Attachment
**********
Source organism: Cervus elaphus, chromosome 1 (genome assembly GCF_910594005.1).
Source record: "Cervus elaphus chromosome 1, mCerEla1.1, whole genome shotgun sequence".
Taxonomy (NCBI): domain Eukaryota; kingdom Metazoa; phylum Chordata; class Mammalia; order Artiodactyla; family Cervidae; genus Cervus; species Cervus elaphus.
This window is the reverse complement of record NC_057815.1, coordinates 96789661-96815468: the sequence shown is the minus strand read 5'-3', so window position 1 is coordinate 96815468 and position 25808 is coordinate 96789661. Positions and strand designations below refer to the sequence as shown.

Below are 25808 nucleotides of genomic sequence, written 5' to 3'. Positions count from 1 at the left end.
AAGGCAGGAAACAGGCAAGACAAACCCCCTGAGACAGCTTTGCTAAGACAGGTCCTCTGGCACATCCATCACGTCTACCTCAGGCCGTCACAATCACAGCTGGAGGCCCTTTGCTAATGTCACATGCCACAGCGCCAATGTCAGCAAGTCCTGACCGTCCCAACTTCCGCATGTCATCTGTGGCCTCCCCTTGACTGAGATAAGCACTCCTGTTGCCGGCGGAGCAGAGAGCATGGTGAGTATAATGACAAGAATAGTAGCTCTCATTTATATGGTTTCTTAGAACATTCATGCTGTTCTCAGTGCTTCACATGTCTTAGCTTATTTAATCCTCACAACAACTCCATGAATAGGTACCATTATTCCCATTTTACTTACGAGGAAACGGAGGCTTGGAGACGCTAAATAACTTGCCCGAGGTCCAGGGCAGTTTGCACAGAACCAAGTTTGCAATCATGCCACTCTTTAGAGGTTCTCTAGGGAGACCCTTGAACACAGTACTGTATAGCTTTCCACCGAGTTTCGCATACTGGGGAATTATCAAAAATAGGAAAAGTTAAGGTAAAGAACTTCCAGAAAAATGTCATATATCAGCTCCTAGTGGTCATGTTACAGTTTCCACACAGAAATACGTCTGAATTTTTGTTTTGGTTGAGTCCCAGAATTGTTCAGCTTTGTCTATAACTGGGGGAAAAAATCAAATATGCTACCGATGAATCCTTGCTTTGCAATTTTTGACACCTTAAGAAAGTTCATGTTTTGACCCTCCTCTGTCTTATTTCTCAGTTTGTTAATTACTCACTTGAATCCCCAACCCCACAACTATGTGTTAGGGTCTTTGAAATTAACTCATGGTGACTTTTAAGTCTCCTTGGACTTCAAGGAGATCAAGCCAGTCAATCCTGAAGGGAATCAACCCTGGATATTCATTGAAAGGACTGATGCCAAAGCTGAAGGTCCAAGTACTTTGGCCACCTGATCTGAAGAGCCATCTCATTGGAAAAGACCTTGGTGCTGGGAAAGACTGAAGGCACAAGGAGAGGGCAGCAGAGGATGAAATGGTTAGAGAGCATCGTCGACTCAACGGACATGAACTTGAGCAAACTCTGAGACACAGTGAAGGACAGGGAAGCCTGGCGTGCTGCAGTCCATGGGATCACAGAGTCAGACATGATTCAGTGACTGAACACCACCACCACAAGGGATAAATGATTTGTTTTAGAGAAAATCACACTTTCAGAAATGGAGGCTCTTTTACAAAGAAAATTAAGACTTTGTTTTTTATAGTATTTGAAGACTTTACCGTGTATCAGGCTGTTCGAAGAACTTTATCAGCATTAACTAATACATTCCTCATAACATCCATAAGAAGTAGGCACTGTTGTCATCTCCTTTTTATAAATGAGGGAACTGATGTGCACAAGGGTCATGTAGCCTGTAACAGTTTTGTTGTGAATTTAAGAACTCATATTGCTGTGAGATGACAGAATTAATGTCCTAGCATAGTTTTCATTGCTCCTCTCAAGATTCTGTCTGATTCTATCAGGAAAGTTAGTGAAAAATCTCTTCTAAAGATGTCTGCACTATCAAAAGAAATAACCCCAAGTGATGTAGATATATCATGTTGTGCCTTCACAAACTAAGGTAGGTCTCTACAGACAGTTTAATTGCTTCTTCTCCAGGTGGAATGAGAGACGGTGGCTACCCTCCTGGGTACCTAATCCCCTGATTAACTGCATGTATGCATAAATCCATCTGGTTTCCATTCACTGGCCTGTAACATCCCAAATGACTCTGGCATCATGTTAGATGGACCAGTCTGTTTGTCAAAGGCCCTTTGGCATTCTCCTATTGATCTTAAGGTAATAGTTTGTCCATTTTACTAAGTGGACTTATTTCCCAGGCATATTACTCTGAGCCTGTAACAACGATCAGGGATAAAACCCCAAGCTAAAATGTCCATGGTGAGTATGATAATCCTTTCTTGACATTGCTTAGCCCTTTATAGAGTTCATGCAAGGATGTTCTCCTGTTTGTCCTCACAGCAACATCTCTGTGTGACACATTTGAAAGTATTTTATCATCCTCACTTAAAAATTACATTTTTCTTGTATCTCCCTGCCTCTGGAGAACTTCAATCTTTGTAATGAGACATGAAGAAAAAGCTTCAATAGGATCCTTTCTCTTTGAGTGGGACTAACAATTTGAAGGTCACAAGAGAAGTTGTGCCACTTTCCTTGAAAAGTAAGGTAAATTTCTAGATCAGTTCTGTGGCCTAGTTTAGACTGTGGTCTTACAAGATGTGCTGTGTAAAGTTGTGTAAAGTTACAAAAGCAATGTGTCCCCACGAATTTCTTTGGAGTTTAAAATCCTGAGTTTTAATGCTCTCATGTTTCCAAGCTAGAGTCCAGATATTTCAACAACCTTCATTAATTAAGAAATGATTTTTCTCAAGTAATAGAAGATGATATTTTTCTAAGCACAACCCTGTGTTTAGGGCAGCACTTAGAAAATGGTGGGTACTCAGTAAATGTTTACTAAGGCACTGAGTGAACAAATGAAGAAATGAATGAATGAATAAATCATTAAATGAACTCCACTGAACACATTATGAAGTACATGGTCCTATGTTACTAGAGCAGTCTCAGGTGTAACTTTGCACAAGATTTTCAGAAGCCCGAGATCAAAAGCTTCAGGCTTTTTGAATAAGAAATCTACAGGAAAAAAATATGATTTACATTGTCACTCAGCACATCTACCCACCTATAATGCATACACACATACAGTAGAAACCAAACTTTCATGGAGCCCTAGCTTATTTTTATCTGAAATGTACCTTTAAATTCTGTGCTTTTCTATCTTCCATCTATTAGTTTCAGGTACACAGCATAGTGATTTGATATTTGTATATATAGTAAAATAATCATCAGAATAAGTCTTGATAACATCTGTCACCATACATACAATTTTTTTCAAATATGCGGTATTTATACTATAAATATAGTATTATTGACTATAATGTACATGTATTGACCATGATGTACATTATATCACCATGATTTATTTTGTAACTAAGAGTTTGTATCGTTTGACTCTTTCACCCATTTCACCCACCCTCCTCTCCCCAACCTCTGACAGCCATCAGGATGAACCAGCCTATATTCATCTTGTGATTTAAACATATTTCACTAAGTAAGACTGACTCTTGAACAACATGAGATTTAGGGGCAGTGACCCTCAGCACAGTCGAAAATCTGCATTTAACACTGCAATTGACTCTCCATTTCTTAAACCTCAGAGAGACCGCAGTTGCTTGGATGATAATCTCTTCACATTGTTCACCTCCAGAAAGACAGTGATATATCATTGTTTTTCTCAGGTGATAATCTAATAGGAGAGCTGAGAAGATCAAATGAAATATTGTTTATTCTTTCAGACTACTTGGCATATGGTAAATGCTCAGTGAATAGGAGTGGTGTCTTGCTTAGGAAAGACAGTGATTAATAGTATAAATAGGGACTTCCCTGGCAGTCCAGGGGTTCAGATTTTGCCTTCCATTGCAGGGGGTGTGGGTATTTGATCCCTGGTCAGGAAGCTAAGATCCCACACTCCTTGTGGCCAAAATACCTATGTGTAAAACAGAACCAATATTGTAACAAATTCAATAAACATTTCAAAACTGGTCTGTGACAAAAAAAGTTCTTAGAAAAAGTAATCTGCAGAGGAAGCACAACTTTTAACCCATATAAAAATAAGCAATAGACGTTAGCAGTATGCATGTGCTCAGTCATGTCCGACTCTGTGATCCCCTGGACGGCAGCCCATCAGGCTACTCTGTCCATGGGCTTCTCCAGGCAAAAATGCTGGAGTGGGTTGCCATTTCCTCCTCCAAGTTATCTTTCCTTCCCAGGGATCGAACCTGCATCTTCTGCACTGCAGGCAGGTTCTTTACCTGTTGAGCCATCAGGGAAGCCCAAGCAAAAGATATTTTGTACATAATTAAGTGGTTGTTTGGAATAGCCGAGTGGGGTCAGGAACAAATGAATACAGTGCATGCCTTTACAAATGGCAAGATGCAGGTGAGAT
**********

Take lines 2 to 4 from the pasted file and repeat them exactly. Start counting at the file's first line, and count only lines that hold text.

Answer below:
Source record: "Cervus elaphus chromosome 1, mCerEla1.1, whole genome shotgun sequence".
Taxonomy (NCBI): domain Eukaryota; kingdom Metazoa; phylum Chordata; class Mammalia; order Artiodactyla; family Cervidae; genus Cervus; species Cervus elaphus.
This window is the reverse complement of record NC_057815.1, coordinates 96789661-96815468: the sequence shown is the minus strand read 5'-3', so window position 1 is coordinate 96815468 and position 25808 is coordinate 96789661. Positions and strand designations below refer to the sequence as shown.